‘Mid the sharp short emerald wheat, scarce risen three fingers well, The wild tulip, at end of its tube, blows out its great red bell Like a thin clear bubble of blood, for the children to pick and sell.’
ROBERT BROWNING, Up at a Villa—Down in the City
Kumi Hiroi is interested in the human activities that are contradictory to the system of capitalism. Our economic activities, based in capitalism, have destroyed the environment for short-term profits and created environmental issues on a global scale. The question is do sustainable developments make it possible for humans to coexist with earth?
She is fascinated by the journey of tulips from bulbs in the ground to the flowers in the vase from both an economical and an historical perspective. These bulbs are perfectly adjusted for human convenience and are cultivated throughout the world, especially in the Netherlands. The bulbs – which caused Tulip Mania, one of the first speculative bubbles in 17th century –have been traded with many countries, including Japan, over the course of their history. The tulip industry itself grasped the experience and knowledge of tulip production and has created a system where they arrive to the consumer in the most economical efficient ways. During the tulip mania, it’s told a rare tulip bulb was more expensive than the price of an Amsterdam canal house. Now ten tulips cost 4.5 Euro at Albert Heijn.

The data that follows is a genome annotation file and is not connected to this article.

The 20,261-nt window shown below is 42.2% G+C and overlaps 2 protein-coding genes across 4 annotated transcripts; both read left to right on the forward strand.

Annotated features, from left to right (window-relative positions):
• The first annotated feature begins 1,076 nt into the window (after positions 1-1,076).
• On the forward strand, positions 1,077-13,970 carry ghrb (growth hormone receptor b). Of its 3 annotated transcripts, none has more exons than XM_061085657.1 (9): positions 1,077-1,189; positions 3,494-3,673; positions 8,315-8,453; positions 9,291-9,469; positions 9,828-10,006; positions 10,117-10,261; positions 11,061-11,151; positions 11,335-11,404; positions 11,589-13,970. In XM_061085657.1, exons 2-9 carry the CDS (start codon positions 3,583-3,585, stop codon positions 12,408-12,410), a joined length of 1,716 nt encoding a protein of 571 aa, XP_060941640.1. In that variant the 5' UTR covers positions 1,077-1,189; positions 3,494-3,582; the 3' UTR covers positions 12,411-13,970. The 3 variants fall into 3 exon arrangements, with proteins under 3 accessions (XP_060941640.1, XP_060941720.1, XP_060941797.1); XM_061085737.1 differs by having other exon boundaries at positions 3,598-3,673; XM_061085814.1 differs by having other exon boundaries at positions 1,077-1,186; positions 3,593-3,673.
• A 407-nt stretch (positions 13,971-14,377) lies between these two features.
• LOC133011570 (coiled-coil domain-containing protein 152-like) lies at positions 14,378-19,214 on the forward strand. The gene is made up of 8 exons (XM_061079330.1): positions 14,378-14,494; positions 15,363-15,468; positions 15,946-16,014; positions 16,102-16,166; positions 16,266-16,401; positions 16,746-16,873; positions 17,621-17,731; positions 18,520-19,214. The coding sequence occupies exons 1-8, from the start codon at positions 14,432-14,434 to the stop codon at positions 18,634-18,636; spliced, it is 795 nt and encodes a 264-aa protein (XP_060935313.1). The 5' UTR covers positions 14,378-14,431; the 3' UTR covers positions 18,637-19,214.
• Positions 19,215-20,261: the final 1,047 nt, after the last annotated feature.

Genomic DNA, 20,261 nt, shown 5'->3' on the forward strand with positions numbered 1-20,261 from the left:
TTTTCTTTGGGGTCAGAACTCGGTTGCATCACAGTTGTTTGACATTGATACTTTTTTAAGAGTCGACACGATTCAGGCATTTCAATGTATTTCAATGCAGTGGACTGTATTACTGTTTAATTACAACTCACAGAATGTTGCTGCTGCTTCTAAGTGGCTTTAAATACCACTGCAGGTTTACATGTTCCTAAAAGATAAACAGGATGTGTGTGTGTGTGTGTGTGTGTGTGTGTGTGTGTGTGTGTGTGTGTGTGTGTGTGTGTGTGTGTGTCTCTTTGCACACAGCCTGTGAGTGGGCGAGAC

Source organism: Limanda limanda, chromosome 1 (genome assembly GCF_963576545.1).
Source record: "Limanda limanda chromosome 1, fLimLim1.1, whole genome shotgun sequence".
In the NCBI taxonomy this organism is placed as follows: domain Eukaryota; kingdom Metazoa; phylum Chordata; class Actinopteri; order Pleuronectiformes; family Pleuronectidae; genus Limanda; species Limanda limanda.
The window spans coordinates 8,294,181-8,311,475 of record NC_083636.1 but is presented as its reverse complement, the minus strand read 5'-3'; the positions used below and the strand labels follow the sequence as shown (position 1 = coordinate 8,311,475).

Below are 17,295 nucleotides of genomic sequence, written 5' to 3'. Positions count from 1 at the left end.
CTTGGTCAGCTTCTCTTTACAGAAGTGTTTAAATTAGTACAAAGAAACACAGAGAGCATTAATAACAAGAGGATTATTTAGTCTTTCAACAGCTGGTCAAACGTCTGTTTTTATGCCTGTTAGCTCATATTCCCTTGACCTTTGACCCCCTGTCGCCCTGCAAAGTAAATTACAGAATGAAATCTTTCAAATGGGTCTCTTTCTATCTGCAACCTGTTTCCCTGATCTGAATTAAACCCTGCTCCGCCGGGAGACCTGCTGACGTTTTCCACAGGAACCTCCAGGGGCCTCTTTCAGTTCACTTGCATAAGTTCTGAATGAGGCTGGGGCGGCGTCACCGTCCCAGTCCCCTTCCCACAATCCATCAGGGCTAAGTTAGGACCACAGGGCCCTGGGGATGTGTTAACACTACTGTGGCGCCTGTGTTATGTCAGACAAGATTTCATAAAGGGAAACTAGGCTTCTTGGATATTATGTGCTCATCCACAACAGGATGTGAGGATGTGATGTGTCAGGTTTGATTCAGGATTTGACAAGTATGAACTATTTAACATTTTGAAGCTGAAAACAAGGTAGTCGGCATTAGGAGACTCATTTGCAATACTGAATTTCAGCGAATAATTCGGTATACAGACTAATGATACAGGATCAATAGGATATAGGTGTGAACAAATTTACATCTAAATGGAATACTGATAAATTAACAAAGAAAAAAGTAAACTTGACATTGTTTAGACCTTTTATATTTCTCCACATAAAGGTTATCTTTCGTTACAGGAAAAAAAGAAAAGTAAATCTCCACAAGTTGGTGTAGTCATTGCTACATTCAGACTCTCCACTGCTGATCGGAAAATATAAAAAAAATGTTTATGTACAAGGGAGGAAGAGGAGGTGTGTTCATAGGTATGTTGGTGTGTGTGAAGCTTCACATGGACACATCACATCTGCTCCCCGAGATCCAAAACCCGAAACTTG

We are attracted by the beauty of flowers. Although, it remains to be seen if the beauty and emotions of those flowers justifies the environmental issues they cause or the issues brought by the global economic system in which we live?
She intends to reveal the complexity of the relationship between humans and tulips in our society by connecting stories of individuals who have worked in the tulip industries throughout history in Japan and the Netherlands. As the result of the research, she will produce an installation ‘Tulip mania’.